Khalid Sheik Mohammed, the man the United States says masterminded the Sept. 11 terrorist attacks, confessed to the attack and to plotting a reign of anti-American terror across the planet, according to a military transcript of a weekend hearing at Guantánamo Bay, Cuba, released Wednesday.
''I was responsible for the 9/11 operation -- from A to Z,'' he is quoted as saying in the 26-page transcript, posted on the Defense Department website at the close of business Wednesday.
The confession likely clears the way for the Pentagon to try the man that the United States says was Osama bin Laden's operations chief before a military war-crimes court empowered to sentence alleged terrorists to death.
No attorney was present at the status hearing in front of a panel chaired by a Navy captain and meant to determine whether he could be classified as an ''enemy combatant.'' The Pentagon also barred the news media.
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According to the transcript, an Air Force lieutenant colonel read a 31-point list of operations -- some completed, some planned -- while Mohammed sat in a hearing room on Saturday.
In them, Mohammed, 43, allegedly confessed to the Sept. 11 attacks and its 1993 World Trade Center predecessor attack, and to plotting assassination attempts on Presidents Jimmy Carter, Bill Clinton and Pope John Paul II.
He said he dispatched so-called shoe-bomber Richard Reid to down American airplanes; plotted the 2002 Bali nightclub bombing that killed 162 people, most of them Australians, and plotted unrealized attacks on far-flung landmarks.
The unrealized attacks included the Big Ben tower in London, the Panama Canal, Chicago's Sears Tower, New York's Empire State Building, the port city of Eilat in Israel, NATO headquarters in Europe and the New York Stock Exchange.
He said he also plotted attacks on the American embassies in Indonesia, Australia and Japan, and the Israeli embassies in India, Azerbaijan, the Philippines and Australia.
According to the transcript, Mohammed was listening to the U.S. officer's recitation and interrupted at item 29 to clarify he was not uniquely responsible for an unsuccessful Pope John Paul assassination attempt in the Philippines, date unknown.
''I was not responsible, but share,'' said Mohammed, prompting the officer to go back and reread the claim of shared responsibility, not sole responsibility.
Missing from the list were the 1998 U.S. Embassy bombings in Kenya and Tanzania, which the United States has broadly blamed on al Qaeda.
Only one of his list of 31 was censored: No. 3.
No. 2 was the 9/11 attack. No. 4 was the ill-fated shoe-bombing, aboard a Paris-to-Miami flight.
The Defense Department had earlier ordered a news media blackout at the proceedings -- an about-face from an earlier policy. Previously, reporters watched a Guantánamo detainee address a three-officer panel in a trailer at Camp Delta at the remote U.S. Navy base in southeast Cuba.
Mohammed arrived at Guantánamo last year -- three years after Pakistani security forces captured him in Rawalpindi and turned him over to U.S. intelligence agents for secret interrogation at a so-called CIA ``black site.''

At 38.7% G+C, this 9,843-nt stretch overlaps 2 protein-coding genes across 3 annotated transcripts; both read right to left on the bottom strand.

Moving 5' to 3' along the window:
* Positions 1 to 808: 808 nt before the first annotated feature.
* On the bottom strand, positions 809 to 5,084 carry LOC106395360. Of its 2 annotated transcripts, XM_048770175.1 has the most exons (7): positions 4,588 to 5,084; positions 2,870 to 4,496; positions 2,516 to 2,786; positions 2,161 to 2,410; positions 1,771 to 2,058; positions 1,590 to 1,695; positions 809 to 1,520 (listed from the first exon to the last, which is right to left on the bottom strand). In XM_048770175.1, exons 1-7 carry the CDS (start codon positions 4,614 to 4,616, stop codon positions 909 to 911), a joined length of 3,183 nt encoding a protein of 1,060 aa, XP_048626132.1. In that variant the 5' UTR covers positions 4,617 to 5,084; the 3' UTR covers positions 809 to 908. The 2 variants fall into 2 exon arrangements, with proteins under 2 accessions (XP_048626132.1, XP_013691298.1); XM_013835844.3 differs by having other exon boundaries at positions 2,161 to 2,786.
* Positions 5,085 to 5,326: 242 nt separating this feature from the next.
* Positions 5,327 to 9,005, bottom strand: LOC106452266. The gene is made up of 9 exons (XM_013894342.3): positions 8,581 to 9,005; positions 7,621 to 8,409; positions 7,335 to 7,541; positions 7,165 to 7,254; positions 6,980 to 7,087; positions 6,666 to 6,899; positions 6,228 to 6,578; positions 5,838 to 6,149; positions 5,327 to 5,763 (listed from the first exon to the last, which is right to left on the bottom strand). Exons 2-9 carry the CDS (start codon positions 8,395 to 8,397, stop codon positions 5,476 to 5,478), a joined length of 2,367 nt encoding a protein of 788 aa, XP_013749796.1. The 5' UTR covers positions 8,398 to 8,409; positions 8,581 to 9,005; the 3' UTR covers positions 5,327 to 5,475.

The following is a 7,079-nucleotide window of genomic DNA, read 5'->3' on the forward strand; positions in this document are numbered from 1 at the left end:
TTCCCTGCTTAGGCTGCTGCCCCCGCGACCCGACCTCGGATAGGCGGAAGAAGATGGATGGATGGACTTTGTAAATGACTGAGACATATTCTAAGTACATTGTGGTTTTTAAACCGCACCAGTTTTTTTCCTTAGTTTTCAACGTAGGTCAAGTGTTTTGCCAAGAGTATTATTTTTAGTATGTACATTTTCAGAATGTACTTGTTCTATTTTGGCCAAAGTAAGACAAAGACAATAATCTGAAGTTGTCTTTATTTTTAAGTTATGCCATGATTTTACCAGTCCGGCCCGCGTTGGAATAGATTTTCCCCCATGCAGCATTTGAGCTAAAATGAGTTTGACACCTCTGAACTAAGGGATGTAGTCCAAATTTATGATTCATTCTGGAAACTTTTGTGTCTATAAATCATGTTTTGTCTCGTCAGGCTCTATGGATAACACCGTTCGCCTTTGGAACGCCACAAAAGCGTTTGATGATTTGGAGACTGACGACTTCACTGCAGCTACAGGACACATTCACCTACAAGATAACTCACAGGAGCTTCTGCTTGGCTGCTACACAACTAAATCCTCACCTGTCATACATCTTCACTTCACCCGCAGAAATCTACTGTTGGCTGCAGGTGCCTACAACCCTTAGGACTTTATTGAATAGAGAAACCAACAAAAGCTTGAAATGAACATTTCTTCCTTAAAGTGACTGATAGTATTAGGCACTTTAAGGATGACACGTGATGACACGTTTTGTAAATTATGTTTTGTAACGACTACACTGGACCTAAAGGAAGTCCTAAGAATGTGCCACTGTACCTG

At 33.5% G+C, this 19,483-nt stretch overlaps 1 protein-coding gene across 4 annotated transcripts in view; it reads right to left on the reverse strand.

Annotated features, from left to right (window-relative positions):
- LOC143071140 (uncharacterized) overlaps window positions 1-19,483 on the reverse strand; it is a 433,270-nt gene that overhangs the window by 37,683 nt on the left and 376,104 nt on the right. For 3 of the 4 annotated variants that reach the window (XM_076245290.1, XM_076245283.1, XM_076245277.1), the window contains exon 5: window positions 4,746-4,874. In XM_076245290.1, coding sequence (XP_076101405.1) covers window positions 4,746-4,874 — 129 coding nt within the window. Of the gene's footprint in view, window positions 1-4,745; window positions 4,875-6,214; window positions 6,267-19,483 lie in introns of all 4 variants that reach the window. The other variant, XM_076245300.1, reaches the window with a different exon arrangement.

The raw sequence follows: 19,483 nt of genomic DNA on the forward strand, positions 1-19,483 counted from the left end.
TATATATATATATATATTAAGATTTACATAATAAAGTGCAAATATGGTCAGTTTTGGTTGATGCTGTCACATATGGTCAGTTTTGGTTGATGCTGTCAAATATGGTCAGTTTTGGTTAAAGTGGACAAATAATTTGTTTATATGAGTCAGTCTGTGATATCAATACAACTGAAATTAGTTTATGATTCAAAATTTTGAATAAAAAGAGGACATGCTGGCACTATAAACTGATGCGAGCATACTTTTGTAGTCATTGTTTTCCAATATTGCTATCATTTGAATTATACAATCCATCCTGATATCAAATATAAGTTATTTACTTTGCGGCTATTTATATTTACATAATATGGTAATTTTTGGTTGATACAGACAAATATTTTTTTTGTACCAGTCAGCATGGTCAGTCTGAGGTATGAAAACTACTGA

CRITICS OF DETENTION
Human rights and international law attorneys have protested the secret detention.
''Why are we here in 2007 having this happen? Why wasn't Khalid Sheik Mohammed arraigned in March of 2003 in America? He wasn't captured on the battlefield. He was captured in Rawalpindi [Pakistan],'' said Human Rights Watch attorney John Sifton in New York, less than a mile from Ground Zero.
Sifton said the depth and breadth of Mohammed's statement was ''weird . . . He's linked to everything,'' he said.
''The confession sounds like something that was taken off WhiteHouse.gov,'' Sifton said. ``This is precisely why people are supposed to have lawyers.''
Before Mohammed's hearing, the Pentagon said it would issue transcripts scrubbed to protect national security after a military intelligence review.
It is unclear from the context whether operation No. 3 was completed or never carried out -- like the vast majority of operations he claimed to have plotted on the list.
Later, in broken English, Mohammed himself spoke in the transcript, seemingly supporting the statement that was read on his behalf.
He had already admitted at that point to swearing an Islamic oath of allegiance to the al Qaeda chief, bin Laden, ``to conduct jihad of self and money.''
Then he appeared to be appealing to the military panel -- as though one soldier to another.
'What I wrote here is not, `I'm making myself hero,' when I said I was responsible for this and that,'' he is quoted as telling the officers in the room.
``But you are military man. You know very well these are language for any war.''
Mohammed was the most notorious of 14 so-called high-value detainees who arrived at Guantánamo in September by order of President Bush; until then, they had been held by the CIA and had not been given contact with the International Committee of the Red Cross, which maintains international prisoner rolls the world over.
Since their arrival, they have been transferred to Pentagon custody, though kept out of sight of other prisoners on the base, and allowed to meet Red Cross delegates, who gave them the opportunity to write family. It is not known whether the Pakistani-born man who was raised in Kuwait wrote home, but another captive yet to appear before a review board wrote his mother in Indonesia.
The Pentagon released the transcript along with those of two other alleged al Qaeda masterminds -- Ramzi Binalshibh, who has been cast as a deputy planner in the 9/11 attacks, and Abu Faraj al Libi, a Libyan who allegedly plotted the unsuccessful assassination of Pakistani President Pervez Musharraf.